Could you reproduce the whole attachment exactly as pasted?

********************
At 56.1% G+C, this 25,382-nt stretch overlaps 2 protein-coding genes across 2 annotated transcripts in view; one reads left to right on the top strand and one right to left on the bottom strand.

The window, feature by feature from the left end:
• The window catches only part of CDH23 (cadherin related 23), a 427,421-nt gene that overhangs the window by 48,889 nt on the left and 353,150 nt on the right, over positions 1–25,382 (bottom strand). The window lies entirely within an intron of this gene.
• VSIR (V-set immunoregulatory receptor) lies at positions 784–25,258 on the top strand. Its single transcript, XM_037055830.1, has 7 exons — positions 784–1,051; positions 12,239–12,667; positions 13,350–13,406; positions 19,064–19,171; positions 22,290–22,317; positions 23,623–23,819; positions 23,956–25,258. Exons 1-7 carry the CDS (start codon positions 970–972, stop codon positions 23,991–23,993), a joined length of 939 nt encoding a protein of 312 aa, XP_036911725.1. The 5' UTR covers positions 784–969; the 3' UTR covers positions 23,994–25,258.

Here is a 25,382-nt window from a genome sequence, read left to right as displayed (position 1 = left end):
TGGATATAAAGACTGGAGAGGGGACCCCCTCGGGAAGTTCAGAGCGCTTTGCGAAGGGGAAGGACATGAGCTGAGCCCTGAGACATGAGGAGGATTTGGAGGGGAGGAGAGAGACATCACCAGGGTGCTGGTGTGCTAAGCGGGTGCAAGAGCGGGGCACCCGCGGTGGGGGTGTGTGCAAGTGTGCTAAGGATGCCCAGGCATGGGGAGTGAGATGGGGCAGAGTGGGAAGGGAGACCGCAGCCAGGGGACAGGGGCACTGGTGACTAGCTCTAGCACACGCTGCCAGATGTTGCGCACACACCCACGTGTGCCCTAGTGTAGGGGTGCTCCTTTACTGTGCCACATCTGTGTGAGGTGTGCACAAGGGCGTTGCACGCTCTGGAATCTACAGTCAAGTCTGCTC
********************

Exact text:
At 56.1% G+C, this 25,382-nt stretch overlaps 2 protein-coding genes across 2 annotated transcripts in view; one reads left to right on the top strand and one right to left on the bottom strand.

The window, feature by feature from the left end:
• The window catches only part of CDH23 (cadherin related 23), a 427,421-nt gene that overhangs the window by 48,889 nt on the left and 353,150 nt on the right, over positions 1–25,382 (bottom strand). The window lies entirely within an intron of this gene.
• VSIR (V-set immunoregulatory receptor) lies at positions 784–25,258 on the top strand. Its single transcript, XM_037055830.1, has 7 exons — positions 784–1,051; positions 12,239–12,667; positions 13,350–13,406; positions 19,064–19,171; positions 22,290–22,317; positions 23,623–23,819; positions 23,956–25,258. Exons 1-7 carry the CDS (start codon positions 970–972, stop codon positions 23,991–23,993), a joined length of 939 nt encoding a protein of 312 aa, XP_036911725.1. The 5' UTR covers positions 784–969; the 3' UTR covers positions 23,994–25,258.

Here is a 25,382-nt window from a genome sequence, read left to right as displayed (position 1 = left end):
TGGATATAAAGACTGGAGAGGGGACCCCCTCGGGAAGTTCAGAGCGCTTTGCGAAGGGGAAGGACATGAGCTGAGCCCTGAGACATGAGGAGGATTTGGAGGGGAGGAGAGAGACATCACCAGGGTGCTGGTGTGCTAAGCGGGTGCAAGAGCGGGGCACCCGCGGTGGGGGTGTGTGCAAGTGTGCTAAGGATGCCCAGGCATGGGGAGTGAGATGGGGCAGAGTGGGAAGGGAGACCGCAGCCAGGGGACAGGGGCACTGGTGACTAGCTCTAGCACACGCTGCCAGATGTTGCGCACACACCCACGTGTGCCCTAGTGTAGGGGTGCTCCTTTACTGTGCCACATCTGTGTGAGGTGTGCACAAGGGCGTTGCACGCTCTGGAATCTACAGTCAAGTCTGCTC